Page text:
1. Esther is a really important character in this story in my opinion. She has meant a lot because when you look back at Ishmael when he first came to rehabilition he was a mess, he couldn't control himself and his thoughts. She has helped him come a long way and the fact that Ismael has been so irrated and hates when everyone, including Esther, says "It's not your fault" "None of these things are your fault." Ishmael says one day when talking to Esther, "Even though I heard that phrase from every staff member-and frankly I ad always hated it-I began that day to believe it" (Beah 165). Ismael also says, "I had become very fond of Esther, but refused to show it" (Beah 168). Ishmael has been unable to trust anyone or enjoy the presence of anyone because of the war and Esther is helping him come to these things again slowly.
2. I do think that Ishmael's rehabilitation is possible, but I think it's going to take years and not everything will help him become completley normal again. He will always remember the things that have happened to him but rehabilitation will help him find ways to try and keep his mind off these things and back into his daily life. I wouldn't have an opinion if he moved into my neighborhood after rehabilition because I don't think that he's trying to cause fights and violence.
3. A specific convention of narrative that I want to talk about it interior monologue. I think Beah uses this well because he's writing the story about himself and his story so the interior monologue is really real. An example of this would be when Ishmael met his uncle for the first time ever, the man he was going to live with, he says, "...I didn't know what to do in my happy state. I was still hesitant to let myself let go, because I still believed in the fragility of happiness" (Beah 173). This explains how Ishmael feels on the inside. He's revealing his inner thoughts and feelings to us.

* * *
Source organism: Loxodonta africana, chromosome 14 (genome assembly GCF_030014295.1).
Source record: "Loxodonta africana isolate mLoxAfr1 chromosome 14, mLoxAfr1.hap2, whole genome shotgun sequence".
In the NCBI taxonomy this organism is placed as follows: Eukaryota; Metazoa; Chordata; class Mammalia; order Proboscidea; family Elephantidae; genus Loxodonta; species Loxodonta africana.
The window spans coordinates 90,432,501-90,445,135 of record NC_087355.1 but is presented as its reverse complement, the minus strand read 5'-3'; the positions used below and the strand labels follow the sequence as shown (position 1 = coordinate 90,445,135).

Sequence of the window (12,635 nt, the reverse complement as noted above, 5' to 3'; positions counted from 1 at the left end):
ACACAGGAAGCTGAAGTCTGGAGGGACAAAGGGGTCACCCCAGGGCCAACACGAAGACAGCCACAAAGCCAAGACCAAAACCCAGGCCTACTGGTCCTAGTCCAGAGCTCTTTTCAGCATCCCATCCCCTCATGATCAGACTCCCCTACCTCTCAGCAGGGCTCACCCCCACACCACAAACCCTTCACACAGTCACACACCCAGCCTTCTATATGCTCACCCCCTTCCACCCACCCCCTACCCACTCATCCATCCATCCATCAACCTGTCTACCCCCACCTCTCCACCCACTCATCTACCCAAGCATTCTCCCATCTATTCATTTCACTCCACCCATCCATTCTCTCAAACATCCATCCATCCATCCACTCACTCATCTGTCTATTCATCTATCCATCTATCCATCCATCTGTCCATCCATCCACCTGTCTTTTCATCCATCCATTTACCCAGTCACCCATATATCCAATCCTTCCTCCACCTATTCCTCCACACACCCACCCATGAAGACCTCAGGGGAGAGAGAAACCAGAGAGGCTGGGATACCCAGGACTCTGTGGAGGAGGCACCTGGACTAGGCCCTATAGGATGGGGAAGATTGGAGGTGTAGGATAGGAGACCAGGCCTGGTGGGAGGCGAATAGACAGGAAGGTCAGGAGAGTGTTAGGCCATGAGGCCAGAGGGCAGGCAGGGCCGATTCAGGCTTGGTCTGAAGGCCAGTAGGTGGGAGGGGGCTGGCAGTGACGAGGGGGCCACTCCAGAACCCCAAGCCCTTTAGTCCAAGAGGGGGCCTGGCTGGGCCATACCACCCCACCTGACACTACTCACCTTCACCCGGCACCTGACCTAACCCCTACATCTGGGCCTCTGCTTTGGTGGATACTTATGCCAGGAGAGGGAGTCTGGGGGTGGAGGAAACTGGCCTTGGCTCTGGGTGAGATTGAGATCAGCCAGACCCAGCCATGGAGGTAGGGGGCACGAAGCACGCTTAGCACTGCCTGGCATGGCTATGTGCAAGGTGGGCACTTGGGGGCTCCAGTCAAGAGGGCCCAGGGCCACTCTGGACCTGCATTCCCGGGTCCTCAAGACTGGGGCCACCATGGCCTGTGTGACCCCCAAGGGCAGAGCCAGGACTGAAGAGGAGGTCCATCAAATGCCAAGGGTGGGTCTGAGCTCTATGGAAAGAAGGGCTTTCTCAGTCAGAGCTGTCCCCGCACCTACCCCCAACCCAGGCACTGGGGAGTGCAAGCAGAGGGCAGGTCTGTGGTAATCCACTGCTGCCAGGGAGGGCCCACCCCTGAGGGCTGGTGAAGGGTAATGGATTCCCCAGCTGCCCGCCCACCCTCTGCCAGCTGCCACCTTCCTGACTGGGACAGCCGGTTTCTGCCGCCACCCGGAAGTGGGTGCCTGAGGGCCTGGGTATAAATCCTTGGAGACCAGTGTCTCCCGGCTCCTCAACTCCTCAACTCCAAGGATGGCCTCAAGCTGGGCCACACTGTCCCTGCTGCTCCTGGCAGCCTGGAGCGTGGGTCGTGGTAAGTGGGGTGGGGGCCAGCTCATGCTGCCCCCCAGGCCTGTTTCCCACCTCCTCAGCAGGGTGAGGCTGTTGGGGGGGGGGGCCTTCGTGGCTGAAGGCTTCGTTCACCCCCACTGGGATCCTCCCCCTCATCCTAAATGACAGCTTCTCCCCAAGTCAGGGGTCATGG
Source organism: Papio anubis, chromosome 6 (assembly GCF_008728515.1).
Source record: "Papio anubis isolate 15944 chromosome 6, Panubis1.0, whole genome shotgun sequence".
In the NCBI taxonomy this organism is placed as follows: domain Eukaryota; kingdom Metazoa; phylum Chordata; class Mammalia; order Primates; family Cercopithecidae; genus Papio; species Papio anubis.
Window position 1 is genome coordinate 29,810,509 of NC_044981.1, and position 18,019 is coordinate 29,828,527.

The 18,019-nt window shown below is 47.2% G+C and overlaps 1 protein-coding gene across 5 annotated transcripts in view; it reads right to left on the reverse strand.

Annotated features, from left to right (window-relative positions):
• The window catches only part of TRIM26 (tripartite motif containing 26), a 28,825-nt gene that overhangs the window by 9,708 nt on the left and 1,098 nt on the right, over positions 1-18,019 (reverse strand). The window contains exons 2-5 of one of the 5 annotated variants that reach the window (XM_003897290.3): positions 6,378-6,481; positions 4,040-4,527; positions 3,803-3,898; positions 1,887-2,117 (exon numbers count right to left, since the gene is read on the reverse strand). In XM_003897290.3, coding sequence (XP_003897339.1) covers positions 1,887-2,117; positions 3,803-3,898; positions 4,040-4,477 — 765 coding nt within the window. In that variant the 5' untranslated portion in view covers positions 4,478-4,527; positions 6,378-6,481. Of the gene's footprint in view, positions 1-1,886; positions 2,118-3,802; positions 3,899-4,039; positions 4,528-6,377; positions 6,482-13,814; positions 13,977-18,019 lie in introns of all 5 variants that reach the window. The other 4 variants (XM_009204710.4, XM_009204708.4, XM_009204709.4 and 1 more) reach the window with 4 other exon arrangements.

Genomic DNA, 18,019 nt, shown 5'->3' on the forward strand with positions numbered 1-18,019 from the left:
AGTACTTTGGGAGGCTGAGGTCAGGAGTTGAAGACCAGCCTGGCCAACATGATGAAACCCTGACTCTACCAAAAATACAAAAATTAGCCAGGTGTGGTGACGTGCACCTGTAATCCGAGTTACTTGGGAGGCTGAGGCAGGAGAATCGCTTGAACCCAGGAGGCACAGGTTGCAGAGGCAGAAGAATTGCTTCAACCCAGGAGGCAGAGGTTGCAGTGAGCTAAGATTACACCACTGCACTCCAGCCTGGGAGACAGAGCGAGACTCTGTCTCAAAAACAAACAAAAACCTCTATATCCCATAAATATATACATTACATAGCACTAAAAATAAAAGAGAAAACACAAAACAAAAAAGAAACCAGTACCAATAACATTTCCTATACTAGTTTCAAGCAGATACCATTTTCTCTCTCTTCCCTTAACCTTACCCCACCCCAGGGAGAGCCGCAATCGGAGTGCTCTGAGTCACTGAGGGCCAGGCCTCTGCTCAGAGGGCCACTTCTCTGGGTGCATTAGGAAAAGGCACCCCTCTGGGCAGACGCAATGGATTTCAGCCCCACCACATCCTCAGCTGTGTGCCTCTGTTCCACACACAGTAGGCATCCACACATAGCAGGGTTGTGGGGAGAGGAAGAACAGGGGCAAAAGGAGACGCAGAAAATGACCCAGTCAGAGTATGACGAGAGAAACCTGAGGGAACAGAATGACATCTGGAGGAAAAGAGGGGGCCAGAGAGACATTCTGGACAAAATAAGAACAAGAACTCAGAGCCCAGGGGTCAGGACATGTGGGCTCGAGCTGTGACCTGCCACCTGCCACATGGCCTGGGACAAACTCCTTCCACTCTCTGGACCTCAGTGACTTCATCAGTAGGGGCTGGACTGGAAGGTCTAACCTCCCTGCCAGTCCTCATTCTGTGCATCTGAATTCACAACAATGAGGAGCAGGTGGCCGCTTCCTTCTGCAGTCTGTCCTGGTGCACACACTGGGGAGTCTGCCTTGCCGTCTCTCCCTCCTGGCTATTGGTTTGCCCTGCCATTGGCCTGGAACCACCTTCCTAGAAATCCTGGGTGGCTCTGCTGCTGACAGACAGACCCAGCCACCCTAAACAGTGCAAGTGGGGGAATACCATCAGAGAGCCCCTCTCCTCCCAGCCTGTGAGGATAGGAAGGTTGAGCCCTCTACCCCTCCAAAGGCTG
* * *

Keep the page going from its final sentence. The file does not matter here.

4. A passage that really struck me by the writing was on page 158 in the third paragraph. It's a long paragraph but one part from it that's very descriptive is, "...The doctor stuck a crooked-looking scissors inside my wound and fished for the bullet. I could feel the edge of the metal inside me. My entire body was racked with pain. My bones became sour. Just when I thought I had had enough, the doctor abruptly pulled the bullet out. A peircing pain rushed up my spine from my waist to the back of my neck. I fainted" (Beah 158). This impacted me because it is so descriptive I felt as if I was there with him. It helps to makes you really understand the story and what he was going through.